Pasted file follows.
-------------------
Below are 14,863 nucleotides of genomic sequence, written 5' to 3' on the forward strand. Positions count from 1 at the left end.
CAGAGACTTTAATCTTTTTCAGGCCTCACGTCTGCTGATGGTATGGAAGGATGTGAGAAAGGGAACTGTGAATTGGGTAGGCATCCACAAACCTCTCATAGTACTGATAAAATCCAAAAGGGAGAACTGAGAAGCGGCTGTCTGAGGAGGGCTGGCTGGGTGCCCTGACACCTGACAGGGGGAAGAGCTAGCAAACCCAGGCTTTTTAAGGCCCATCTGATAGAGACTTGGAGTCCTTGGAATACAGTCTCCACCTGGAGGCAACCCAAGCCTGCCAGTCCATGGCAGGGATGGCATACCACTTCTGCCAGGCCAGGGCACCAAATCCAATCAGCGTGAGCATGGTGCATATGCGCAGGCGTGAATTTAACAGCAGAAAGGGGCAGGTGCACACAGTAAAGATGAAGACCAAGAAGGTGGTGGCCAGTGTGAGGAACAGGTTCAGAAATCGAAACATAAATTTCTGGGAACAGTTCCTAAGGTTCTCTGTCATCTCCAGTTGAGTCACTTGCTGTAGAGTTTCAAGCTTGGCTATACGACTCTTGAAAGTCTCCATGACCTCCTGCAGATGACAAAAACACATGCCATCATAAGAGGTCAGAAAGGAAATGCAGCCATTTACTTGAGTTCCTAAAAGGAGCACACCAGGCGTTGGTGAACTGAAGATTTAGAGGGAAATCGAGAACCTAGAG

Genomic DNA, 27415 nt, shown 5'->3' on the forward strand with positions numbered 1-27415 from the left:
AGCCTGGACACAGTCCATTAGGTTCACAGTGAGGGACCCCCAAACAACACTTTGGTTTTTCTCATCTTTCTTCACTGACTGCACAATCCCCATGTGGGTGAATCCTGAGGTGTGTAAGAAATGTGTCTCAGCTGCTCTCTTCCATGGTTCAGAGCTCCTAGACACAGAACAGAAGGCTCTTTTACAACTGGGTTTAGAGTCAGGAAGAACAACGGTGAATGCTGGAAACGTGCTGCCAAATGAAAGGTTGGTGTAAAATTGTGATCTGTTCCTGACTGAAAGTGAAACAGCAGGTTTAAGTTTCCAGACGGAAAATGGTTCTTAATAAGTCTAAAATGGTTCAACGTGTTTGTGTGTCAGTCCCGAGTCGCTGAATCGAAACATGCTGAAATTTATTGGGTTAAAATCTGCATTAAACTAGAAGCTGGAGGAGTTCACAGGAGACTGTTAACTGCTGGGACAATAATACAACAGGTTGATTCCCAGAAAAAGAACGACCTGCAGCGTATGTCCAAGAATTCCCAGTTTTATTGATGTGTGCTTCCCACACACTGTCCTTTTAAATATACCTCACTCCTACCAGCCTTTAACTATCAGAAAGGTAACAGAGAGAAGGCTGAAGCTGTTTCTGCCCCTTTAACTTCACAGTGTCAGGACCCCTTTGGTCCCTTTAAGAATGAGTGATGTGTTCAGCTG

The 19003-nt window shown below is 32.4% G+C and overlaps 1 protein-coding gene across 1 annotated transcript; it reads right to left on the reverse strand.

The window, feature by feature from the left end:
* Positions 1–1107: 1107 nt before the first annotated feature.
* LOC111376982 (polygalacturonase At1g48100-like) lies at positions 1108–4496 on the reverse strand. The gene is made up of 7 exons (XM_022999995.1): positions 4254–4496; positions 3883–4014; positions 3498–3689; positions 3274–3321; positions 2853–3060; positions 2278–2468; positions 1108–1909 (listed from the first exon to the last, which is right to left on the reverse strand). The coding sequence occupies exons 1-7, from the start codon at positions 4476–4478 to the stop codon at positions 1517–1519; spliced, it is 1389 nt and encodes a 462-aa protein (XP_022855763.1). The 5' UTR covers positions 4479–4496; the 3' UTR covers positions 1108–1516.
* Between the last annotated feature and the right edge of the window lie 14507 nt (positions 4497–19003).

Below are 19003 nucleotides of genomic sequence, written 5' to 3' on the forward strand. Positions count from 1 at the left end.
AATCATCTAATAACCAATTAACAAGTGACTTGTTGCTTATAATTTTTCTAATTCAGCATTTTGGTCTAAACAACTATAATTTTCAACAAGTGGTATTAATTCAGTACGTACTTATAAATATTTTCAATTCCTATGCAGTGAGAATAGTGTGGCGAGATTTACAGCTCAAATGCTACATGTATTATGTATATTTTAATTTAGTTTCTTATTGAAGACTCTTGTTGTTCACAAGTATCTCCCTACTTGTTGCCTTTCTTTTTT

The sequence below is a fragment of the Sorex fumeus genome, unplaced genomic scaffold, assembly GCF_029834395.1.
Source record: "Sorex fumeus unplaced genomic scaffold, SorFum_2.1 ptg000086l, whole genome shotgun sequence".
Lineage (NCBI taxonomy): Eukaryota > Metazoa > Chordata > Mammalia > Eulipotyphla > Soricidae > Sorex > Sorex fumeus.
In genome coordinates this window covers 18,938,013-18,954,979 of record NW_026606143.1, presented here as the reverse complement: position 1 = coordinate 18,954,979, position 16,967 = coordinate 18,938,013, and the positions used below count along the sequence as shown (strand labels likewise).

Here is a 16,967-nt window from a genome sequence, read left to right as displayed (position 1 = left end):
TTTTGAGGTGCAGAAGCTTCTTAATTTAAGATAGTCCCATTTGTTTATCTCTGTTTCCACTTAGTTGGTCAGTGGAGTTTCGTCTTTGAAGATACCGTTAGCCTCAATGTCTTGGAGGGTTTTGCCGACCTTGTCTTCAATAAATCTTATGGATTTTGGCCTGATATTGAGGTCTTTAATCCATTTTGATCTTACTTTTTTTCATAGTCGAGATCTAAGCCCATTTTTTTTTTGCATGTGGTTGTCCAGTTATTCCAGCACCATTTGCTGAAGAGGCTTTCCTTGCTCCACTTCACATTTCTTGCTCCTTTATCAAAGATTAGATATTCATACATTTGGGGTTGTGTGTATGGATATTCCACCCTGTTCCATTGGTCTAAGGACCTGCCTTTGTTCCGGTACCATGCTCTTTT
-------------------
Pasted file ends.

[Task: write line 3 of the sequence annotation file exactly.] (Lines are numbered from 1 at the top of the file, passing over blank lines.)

Genomic DNA, 27415 nt, shown 5'->3' on the forward strand with positions numbered 1-27415 from the left: